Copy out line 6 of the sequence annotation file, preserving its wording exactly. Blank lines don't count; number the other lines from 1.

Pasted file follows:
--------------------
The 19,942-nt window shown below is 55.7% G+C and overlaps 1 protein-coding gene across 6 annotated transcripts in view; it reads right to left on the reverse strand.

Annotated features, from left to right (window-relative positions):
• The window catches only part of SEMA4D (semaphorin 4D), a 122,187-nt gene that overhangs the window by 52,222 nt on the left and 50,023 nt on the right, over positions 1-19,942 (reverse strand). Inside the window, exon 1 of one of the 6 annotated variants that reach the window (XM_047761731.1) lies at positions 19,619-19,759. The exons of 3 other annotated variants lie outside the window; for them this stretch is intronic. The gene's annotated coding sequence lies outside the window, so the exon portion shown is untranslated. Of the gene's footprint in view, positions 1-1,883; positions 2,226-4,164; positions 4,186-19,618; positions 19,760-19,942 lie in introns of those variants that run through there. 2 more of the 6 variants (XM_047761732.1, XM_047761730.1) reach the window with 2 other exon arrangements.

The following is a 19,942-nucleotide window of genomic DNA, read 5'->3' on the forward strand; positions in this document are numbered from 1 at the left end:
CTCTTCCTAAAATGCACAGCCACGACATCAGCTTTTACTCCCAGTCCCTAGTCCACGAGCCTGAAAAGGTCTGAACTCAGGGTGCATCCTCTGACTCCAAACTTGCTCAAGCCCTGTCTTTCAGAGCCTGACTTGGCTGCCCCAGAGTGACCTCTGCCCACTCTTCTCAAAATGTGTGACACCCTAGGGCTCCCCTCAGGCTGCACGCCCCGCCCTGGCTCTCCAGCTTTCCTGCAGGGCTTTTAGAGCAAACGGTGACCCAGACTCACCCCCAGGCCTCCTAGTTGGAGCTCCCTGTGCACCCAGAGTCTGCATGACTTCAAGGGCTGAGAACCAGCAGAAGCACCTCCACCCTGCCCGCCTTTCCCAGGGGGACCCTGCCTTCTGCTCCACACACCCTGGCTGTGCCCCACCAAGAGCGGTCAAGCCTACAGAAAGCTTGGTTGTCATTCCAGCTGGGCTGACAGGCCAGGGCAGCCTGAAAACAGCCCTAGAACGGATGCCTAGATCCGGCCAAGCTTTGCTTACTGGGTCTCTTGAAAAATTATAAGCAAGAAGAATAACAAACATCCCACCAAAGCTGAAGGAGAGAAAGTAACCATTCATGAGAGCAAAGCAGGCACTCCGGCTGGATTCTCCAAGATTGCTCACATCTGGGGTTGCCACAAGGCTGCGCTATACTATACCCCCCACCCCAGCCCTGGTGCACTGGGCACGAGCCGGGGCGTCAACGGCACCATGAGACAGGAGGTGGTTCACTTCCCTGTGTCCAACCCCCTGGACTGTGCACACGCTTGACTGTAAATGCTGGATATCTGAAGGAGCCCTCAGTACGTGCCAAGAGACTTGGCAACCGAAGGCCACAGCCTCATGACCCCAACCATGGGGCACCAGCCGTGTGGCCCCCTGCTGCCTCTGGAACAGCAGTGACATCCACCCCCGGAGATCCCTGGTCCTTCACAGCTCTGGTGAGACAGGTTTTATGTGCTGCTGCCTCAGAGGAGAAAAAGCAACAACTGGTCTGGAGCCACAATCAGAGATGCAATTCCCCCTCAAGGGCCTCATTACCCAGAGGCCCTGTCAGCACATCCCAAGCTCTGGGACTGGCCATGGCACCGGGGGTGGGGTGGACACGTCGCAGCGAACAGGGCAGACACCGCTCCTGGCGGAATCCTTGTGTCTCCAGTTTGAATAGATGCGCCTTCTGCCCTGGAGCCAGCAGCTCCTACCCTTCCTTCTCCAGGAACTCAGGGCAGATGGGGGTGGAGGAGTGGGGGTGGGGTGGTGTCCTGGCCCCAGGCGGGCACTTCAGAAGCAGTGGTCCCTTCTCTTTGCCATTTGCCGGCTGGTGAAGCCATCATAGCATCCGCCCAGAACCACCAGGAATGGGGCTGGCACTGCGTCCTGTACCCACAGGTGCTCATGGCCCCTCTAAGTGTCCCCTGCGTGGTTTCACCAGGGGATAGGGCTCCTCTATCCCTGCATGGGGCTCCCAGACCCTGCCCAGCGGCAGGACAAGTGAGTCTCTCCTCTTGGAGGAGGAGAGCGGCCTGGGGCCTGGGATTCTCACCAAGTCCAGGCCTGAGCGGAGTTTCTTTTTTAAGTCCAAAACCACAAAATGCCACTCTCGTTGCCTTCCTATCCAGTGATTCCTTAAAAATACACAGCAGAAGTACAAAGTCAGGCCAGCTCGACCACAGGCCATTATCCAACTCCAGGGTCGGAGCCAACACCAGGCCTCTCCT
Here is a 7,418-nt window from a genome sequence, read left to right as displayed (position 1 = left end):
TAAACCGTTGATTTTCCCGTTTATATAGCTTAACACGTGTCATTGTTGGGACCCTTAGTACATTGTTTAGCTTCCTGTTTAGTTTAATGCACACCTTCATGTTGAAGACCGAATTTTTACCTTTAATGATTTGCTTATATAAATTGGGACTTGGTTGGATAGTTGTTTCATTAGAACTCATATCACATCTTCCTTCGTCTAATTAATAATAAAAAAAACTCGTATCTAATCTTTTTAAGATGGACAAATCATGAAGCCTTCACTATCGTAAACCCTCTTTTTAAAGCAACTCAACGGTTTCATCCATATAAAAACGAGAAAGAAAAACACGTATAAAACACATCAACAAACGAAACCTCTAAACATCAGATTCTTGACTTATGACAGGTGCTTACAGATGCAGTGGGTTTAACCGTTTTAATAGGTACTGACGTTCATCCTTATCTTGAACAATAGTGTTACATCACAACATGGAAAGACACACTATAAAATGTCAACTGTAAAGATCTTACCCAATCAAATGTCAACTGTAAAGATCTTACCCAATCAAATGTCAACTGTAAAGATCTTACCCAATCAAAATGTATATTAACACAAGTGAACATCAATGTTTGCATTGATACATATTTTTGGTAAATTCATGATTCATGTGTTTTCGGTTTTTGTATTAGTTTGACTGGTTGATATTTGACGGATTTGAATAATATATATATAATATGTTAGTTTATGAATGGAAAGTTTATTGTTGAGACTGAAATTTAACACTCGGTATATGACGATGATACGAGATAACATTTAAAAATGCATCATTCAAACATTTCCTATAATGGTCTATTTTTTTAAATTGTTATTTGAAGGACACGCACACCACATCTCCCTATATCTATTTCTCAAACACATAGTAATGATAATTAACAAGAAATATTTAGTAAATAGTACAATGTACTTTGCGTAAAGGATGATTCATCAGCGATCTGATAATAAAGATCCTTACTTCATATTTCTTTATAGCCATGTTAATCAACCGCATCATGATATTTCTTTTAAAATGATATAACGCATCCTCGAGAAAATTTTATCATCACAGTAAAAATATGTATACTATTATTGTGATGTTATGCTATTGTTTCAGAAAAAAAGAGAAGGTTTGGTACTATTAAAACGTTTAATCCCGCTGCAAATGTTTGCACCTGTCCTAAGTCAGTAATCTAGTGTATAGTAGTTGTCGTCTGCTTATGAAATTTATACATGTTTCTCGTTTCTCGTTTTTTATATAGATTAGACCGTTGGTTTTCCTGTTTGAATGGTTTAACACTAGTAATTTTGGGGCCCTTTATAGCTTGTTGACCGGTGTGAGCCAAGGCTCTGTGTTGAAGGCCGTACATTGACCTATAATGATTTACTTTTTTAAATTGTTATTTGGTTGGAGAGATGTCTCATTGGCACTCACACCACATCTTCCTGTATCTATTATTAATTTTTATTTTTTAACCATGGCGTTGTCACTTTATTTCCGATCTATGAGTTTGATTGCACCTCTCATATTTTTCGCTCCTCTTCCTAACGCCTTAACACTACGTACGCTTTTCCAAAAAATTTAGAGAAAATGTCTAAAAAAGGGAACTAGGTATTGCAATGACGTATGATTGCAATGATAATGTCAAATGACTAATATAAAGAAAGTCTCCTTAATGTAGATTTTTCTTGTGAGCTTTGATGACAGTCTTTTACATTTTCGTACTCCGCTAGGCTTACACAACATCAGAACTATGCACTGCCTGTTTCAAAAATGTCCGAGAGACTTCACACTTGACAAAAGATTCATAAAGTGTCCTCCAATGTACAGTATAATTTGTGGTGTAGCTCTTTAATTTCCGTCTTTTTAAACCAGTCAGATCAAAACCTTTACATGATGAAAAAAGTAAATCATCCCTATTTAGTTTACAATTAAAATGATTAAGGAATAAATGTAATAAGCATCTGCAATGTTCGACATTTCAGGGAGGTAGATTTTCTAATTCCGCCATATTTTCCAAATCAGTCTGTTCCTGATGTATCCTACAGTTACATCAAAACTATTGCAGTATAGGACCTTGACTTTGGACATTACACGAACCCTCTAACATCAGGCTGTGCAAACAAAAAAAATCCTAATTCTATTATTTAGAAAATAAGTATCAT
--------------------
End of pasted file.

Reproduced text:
Here is a 7,418-nt window from a genome sequence, read left to right as displayed (position 1 = left end):